A Zoom Shareholder Is Suing the Company Over Misleading Privacy Claims

By Bill Toulas / April 8, 2020

Michael Drieu, a shareholder of Zoom Video Communications Inc., is suing the tech company over misleading claims made regarding the privacy and security of the app. The plaintiff believes that the company had substantial knowledge of the holes that plagued the popular teleconference software, and still chose to keep them a secret from the public, as well as from their shareholders. More specifically, the man accuses Zoom of overstating its privacy standards and of failing to clarify that its encryption wasn’t end-to-end or even particularly strong at all.

Zoom is already dealing with a class-action lawsuit alleging data privacy law violations, which was submitted to a U.S. District Court in California. Moreover, the software is dealing with bugs and security holes that are damaging its otherwise growing reputation, so Zoom had to do something. What they did was to apologize to their user community. They also decided to freeze the development of their software to fix all issues as quickly as possible. However, the price is falling, and shareholders are losing money precisely due to Zoom’s decision to keep them in the dark. From the 159.56$ price that it had reached on March 23, 2020, the share price fell to $113.75 yesterday.

zoom share price

Even more, interestingly, there has been a buzz recently about high-standing executives in Zoom offloading large amounts of shares since the beginning of the year, back when the share price was around $67. It is as if these individuals knew that Zoom was going to climb until revelations about its security and privacy hit the news, and then they would drop again. Zoom’s CEO, Eric S. Yuan, gradually got rid of $38.5 million worth of shares since the beginning of the year. The CFO, Kelly Steckelberg, sold $3.4 million within the same period, while Zoom’s director, Santiago Subotovsky, sold $16.8 million worth of shares in March 2020.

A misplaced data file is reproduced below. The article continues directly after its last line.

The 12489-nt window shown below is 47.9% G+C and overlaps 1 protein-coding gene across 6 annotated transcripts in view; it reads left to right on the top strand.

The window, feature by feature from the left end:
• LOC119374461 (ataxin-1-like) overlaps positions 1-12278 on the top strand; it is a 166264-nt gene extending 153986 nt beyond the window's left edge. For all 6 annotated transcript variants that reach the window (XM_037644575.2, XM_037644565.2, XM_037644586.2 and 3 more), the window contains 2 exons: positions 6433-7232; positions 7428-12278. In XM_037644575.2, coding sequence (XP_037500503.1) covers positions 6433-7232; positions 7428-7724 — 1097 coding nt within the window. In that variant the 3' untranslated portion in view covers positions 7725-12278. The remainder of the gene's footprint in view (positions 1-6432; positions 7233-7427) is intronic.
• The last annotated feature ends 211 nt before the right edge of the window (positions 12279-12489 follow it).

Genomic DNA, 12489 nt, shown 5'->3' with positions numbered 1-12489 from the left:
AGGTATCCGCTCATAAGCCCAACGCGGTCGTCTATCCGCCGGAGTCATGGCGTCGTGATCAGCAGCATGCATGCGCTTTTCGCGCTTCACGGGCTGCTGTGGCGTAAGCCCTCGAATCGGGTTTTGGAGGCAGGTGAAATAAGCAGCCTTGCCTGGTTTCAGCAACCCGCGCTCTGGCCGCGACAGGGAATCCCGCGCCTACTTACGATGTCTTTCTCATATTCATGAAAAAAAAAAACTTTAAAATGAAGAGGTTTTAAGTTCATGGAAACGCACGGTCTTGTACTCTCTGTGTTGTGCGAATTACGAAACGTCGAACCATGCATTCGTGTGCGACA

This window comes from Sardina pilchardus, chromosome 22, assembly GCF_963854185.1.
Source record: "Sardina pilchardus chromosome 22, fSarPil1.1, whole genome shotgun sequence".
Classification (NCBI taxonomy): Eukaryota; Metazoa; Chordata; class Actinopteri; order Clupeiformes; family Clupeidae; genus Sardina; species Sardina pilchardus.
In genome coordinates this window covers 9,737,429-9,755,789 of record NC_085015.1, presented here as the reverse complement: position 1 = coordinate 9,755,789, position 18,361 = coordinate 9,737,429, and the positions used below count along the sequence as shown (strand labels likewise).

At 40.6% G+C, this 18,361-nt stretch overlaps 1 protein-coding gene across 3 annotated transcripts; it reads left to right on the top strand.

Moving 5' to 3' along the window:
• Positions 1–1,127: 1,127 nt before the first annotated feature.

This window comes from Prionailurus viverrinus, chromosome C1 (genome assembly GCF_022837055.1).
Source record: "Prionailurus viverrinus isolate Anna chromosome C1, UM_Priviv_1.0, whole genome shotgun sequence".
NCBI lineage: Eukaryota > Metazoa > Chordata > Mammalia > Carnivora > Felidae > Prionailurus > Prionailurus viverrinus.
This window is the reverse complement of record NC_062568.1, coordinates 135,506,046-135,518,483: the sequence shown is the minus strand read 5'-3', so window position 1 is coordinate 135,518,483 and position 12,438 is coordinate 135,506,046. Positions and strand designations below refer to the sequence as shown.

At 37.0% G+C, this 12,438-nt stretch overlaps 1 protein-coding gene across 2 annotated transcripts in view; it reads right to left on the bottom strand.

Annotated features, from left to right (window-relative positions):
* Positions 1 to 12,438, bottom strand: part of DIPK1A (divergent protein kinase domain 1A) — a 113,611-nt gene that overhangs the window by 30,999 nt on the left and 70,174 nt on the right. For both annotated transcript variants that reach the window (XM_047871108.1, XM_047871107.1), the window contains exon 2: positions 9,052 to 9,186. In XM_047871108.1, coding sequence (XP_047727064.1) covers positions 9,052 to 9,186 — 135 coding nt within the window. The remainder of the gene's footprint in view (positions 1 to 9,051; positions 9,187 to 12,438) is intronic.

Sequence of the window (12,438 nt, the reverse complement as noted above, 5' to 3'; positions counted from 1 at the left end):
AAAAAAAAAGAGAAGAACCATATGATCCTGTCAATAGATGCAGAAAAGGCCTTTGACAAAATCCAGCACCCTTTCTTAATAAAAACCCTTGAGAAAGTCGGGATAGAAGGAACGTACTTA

Zoom responded to the allegations characterizing them as unsubstantiated, explaining that these share trades were carried out in the context of pre-determined plans that had been defined a long time ago. As the company told the press, the money from the CEO’s share sale didn’t even end up in his pocket, as it was converted directly to donations to humanitarian causes instead. Still, as Michael Drieu’s lawsuit submission in the U.S. District Court of California proves, many shareholders aren’t convinced by these explanations.

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